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National Stress Awareness Day

November 7th, 2012 - 10:55 AM

Are you constantly stressed out? You are not alone! According to a 2011 survey by the American Psychological Association, 22% of Americans reported “extreme” stress. And if you’re moving soon, I’m sorry to say that moving is listed at the top of the list of life’s most stressful events (along with marriage, divorce, and the death of a loved one). On a daily scale, the leading factors of stress are money, work, and the economy (job stability)—things I’m sure we’re all very familiar with.

But, there’s good news! There are things you can do to proactively lower the levels of stress in your life—even if you’re moving. If you’re tired of dealing with stress, today’s the day for you! November 7th is National Stress Awareness Day.

Why National Stress Awareness Day?
If 22% of Americans suffer from “extreme” stress, there’s certainly a need for a day of awareness!  It was founded in 1992 by the Health Resource Network, and is organized by the International Stress Management Association. Are you one of the estimated 1 million Americans who call in sick to work each day due to stress-related reasons?

If so, here are some things you should know about stress:

  • Stress is linked to the six leading causes of death: heart disease, cancer, lung ailments, accidents, liver cirrhosis, and suicide.
  • Stress is linked to obesity and depression.
  • High levels of stress can contribute to an accumulation of abdominal fat, due to the stress hormone, cortisol.   
  • Stress has been called the “silent killer” because it can lead to chest pain, an irregular heartbeat, and high blood pressure.
  • Stress can cause hair loss.
  • Chronic stress is hard on your body. It can cause sleep disturbances, skin problems and more.
  • Your body can’t tell the difference between big and little stressors. To your body, stress is stress.
  • According to Sperling’s Best Places, in 2011 the most stressful cities to live in America were Detroit, MI; Jacksonville, FL; Miami, FL; Las Vegas, NV; and Tampa, FL.

When stress occurs, only 29% of Americans say they do a good job of managing or reducing it. Let’s take a look at some best practices for relieving your stress:

  • Move Around. While you’re at work do whatever you can to get moving; whether that’s walking around a walking trail, taking a trip around your building, or walking to the break room. And if you have the choice between taking the elevator or the stairs, take the stairs every time.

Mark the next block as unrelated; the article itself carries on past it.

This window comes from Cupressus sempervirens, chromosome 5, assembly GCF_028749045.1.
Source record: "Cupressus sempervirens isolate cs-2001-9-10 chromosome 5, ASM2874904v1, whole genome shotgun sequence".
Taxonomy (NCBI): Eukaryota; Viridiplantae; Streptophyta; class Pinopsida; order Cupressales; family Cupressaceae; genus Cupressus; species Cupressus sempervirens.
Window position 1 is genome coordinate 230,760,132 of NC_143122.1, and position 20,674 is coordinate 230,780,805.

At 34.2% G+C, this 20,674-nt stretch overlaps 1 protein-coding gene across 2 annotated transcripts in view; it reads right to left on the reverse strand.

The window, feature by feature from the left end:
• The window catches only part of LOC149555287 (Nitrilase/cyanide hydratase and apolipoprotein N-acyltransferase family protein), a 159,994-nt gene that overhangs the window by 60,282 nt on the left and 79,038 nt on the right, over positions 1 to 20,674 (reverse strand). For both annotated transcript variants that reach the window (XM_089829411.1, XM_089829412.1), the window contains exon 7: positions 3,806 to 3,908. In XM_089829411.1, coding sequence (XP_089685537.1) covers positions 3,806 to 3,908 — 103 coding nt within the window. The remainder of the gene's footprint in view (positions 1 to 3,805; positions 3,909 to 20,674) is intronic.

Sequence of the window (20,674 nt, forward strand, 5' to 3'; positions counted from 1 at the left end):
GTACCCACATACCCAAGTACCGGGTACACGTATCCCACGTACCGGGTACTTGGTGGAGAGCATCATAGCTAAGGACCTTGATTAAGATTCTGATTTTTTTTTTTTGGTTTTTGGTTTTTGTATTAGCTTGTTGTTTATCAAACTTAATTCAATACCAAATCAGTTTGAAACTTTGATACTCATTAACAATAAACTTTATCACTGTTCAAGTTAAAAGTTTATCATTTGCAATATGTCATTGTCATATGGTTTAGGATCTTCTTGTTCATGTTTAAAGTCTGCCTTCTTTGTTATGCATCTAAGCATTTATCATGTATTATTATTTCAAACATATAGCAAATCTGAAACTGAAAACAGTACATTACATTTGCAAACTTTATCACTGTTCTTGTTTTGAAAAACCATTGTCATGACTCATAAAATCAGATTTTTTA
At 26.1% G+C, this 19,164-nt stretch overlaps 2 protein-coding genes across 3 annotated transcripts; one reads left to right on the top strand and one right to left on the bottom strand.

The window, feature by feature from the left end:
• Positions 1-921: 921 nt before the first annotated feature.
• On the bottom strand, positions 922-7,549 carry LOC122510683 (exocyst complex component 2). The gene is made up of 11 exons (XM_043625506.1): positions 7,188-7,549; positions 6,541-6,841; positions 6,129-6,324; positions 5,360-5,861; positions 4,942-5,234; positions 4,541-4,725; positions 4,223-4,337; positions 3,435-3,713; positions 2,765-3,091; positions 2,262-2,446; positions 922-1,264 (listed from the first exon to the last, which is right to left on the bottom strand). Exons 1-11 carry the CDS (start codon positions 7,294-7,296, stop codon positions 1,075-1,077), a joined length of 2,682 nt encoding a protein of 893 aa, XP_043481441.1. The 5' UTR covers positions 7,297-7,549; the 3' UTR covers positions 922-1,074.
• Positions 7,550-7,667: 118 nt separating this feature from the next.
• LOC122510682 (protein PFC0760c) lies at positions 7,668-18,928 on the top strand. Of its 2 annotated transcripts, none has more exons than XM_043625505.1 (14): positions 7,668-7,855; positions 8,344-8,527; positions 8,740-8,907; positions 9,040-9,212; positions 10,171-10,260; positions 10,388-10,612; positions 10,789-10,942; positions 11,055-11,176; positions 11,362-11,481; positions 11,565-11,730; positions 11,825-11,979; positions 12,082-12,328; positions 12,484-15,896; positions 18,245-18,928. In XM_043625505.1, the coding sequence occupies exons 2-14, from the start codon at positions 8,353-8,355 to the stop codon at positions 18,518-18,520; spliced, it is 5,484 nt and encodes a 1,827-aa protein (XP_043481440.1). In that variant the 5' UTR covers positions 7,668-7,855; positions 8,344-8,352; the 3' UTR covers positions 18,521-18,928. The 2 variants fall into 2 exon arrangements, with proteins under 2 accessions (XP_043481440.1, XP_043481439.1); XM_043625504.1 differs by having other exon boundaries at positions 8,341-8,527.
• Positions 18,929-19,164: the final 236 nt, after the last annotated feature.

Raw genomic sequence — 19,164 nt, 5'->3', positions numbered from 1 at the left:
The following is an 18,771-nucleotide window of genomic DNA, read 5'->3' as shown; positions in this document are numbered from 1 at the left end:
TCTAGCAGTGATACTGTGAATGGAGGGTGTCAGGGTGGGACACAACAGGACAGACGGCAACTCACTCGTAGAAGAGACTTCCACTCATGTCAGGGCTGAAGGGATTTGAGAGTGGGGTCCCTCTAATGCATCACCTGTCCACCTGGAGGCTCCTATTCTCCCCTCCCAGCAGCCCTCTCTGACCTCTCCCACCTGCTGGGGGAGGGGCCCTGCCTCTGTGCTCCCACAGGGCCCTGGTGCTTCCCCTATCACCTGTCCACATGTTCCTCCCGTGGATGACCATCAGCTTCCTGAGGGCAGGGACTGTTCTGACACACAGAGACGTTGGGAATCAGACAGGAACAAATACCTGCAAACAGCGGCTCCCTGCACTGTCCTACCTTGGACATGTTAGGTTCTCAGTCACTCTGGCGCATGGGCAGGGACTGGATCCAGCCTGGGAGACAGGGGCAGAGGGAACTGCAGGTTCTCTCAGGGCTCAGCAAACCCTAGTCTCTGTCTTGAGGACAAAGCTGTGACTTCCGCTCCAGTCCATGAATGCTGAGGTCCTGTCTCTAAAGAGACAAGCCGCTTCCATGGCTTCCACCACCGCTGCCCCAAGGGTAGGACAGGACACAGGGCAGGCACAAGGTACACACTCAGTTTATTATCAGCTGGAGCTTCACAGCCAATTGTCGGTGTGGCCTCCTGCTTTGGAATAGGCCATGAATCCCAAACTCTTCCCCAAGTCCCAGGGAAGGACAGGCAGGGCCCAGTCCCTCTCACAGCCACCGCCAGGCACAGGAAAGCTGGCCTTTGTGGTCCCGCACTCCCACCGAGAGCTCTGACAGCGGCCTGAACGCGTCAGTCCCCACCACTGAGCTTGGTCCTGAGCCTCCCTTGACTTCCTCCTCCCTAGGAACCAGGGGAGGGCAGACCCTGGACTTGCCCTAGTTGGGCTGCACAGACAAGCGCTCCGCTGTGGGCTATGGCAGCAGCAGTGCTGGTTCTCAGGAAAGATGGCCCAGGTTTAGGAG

• Stay Active. Once the clock strikes 5 and you’re off work, be sure to stay active! Instead of spending the night on the couch watching TV, go to the gym, go for a run, or spend time outside with your kids playing a game of basketball. Anything to keep you moving.
  • Consider a pet. Studies show that pets are great stress reducers. According to Health Behavior News Service, compared with human support, the presence of pets is associated with lower perceived and actual responses to stress.
  • Laugh. Watch at a funny YouTube video! There are tons out there to choose from! Laughter can lower the levels of the stress hormone, cortisol, in the blood. 
  • Build a garden. Gardening can actually reduce high stress levels. There’s something about enjoying nature that helps to replenish our minds.
  • Read a book. According to the Telegraph, just six minutes of reading is enough to help you de-stress. The study says you’ll experience a slower heart rate and muscle relaxation.
  • Call someone you love. Sometimes talking about your stressors with someone who’s willing to listen makes a huge difference—and it helps you put things into perspective.
  • Write it down. Keeping a journal is a proven way to relieve stress. It gives you an opportunity to sit quietly with your thoughts and reflect.  
  • Eat Chocolate. Just make sure it’s dark! A clinical trial published online in ACS’ Journal of Proteome Research found that eating about an ounce and a half of dark chocolate a day for two weeks reduced levels of stress hormones in people who felt highly stressed.
  • Turn it off. While smartphones are meant to make our lives easier, they can actually increase our stress levels. Turn the phone off and do something else that doesn’t involve technology at all (like baking cookies, decorating your mantle, or washing the car).
  • Get enough sleep. According to the National Sleep Foundation, adults need 7-9 hours of sleep per day in order to have a healthier (and stress-free) lifestyle.

If you are experiencing extreme stress and need help, non-profit organizations like helpguide.org are available to provide assistance. If you have a child or teenager experiencing stress, the American Academy of Child & Adolescent Psychiatry offers tools to help.

What are the things you do to reduce stress? Let us know by commenting below!
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